By Kate Greenberg
Maggie Nelson, Jonathan Cape, 2021
‘I have always loved this line’. When Maggie Nelson touches, even for a moment, on a work like Eve Sedgwick’s Fat Art, Thin Art, she presses it to her chest. This is what it is to read On Freedom, where sentences suddenly take the shape of talismans, of something you know you shall hold onto. After all, it is a book, at its heart, about the body: about how we might find it within us to position and reposition ourselves within our own skin, upon our own earth. A certain sobriety, heavier than I have ever before felt in Nelson’s work, attends its rigorous discussion of art, drugs, sex, and the environment. And yet, writing not in chapters, but in ‘songs’, Nelson is as feeling as ever. If The Argonauts — her most celebrated work, for which she won the National Book Critics Circle Award in 2015, and a MacArthur ‘Genius Grant’ in 2016 — takes the reader on a voyage through criticism, myth, and memoir, On Freedom pushes on and on, crossing forms and genres like seas.
As it pushes through the wake of the Trump presidency, in time with the pandemic, and in anticipation of COP26, Nelson’s voice is urgent, and sometimes shaking: ‘What to say?’, ‘What now?’ Speechlessness may come as a surprise in a book whose title seems so sure of itself — even provocatively so — seeing as both historical and contemporary declarations of ‘freedom’ (‘That’s a white word’, a friend of Nelson is quoted in the introduction) have so often been simultaneous with the flagrant abuse of responsibility. But Nelson is keen to get right into the heart of that simultaneity, to sit in its discomfort, as she explores the possibility of practising a freedom which is not entirely free: one which refuses to disburden itself of care and obligation, of its ‘siblings and surroundings’. We are steered away from the illusion on the ‘horizon’, on the other, greener side of the grass: of something waiting behind the gate, if only we could open it. Instead, On Freedom studies the very gate, examining the design of its locks, testing its dimensions, and testing them again.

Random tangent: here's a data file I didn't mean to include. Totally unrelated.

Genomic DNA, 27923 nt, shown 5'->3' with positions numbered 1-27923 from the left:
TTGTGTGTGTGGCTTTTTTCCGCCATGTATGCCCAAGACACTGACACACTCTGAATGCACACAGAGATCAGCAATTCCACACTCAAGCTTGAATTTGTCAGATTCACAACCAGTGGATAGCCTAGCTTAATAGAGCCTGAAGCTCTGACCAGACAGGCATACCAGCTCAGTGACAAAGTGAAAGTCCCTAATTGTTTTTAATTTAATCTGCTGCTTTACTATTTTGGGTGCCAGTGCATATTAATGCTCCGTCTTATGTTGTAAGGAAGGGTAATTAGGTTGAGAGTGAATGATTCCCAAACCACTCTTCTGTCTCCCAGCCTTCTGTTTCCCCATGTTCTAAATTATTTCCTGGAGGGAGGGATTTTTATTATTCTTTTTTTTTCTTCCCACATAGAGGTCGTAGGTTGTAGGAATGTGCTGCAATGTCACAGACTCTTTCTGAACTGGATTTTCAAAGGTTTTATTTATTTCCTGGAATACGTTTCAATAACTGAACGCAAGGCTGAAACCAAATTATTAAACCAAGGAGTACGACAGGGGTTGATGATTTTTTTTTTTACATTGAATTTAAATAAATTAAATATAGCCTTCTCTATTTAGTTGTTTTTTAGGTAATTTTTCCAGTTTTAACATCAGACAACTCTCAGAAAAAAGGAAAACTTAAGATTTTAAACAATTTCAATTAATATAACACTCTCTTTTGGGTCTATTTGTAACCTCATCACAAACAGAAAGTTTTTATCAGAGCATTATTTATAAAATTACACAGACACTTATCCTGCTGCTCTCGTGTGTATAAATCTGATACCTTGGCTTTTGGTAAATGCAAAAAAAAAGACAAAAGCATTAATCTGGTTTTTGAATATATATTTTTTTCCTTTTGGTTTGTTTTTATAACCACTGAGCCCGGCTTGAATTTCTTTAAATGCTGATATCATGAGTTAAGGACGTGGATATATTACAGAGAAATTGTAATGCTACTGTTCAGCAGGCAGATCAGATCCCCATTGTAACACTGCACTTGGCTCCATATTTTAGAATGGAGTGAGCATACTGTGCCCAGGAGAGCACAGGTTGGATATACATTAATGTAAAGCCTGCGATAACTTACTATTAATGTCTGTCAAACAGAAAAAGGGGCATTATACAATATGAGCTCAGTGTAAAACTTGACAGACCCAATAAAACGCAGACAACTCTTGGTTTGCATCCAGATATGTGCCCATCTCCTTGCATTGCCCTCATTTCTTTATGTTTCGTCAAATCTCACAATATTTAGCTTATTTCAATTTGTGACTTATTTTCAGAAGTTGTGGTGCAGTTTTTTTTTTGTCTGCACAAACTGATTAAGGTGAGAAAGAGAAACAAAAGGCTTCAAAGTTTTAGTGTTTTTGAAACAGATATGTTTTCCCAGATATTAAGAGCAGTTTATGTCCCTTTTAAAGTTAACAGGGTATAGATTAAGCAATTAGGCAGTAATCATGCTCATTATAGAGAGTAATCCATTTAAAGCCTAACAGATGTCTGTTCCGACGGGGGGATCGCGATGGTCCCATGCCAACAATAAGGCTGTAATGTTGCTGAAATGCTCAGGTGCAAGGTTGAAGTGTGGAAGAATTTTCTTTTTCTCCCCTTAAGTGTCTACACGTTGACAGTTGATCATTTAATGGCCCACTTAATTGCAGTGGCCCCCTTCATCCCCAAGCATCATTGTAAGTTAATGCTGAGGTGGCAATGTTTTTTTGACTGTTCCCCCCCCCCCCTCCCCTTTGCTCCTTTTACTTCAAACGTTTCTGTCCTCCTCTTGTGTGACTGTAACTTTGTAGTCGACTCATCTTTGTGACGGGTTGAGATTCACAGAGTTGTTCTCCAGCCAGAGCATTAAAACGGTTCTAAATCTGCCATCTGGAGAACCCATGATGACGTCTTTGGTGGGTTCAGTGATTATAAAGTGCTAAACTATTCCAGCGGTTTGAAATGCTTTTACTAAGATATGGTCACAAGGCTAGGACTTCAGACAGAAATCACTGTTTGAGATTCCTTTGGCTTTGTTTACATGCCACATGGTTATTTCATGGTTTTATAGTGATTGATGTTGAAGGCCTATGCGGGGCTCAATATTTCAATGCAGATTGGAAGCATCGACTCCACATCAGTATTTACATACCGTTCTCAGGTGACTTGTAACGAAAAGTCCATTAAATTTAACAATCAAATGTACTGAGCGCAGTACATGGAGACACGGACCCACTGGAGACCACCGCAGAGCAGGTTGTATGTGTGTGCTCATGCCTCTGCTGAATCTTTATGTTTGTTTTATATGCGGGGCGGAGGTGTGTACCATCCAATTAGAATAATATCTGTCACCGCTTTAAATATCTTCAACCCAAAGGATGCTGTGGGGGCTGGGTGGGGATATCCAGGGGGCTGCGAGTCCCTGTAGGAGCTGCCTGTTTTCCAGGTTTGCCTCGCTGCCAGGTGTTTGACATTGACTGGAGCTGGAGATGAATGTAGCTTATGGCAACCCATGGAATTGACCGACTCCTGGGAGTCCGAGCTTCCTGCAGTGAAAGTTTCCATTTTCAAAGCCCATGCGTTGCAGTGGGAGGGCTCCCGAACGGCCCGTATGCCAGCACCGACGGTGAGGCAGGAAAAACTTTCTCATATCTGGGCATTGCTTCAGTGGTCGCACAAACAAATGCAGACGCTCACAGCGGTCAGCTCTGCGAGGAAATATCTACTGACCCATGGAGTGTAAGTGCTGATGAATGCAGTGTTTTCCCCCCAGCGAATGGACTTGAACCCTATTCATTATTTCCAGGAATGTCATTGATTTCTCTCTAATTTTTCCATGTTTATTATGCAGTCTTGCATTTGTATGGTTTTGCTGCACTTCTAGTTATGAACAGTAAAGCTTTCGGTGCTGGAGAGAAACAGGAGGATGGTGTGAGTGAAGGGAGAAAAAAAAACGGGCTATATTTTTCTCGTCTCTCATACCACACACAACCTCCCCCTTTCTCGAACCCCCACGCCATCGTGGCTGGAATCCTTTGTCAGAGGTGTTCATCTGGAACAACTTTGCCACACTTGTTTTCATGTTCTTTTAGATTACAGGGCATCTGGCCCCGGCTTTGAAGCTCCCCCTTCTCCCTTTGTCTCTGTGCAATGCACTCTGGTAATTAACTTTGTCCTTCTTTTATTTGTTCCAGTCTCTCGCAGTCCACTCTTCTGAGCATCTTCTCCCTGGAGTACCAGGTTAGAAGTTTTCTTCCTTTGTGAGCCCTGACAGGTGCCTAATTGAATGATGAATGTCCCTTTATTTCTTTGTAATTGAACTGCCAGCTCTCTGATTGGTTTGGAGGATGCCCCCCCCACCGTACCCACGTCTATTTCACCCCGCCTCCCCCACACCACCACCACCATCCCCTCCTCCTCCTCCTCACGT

And so, Nelson’s analysis sets in motion the counsel of one of her lodestars, Judith Butler, about ‘working the trap one is inevitably in’: of attempting not to get outside of gravity, but into its very cogs. Giving voice to Brian Massumi’s call for ‘flipping’ constraint into ‘degrees’ of expanse, On Freedom has us understand revolution as a verb, as an ongoing revolving, in step with the earth. Indeed, as I turn the title over in my head, it strikes me how Nelson’s use of the preposition ‘On’ invokes a didactic tradition only to invert it: as to be ‘on’ is to dominate, and to depend, at the same time. It is to impress upon us the impossibility of anything like losing contact: the way in which our lives happen in each other’s lives, how we are always, inescapably abreast. And it is above all, Nelson’s intertextual dexterity — the way she reaches for other authors, like buoys, the way she lets them go — which palpably realises this sense of our own interwovenness.
On the spectrum of her work, On Freedom, with its more traditional form of analysis, feels near to The Art of Cruelty (2011). This isn't to say that there isn’t a sort of poetry preceding its arguments, occasioning their thoughtfulness. Nelson doesn’t resist the gut. Rather, her location of freedom within the limits and lineaments of the body is felt through the trajectory, through the negotiation, of a single sentence: ‘I’m writing all this with my cell phone positioned right next to the keyboard, so that if my son’s fever from yesterday returns I can drop everything and go pick him up.’ All this. Everything. It is a breathing out, a breathing in: Nelson tuning freedom, in real time, with care, with constraint.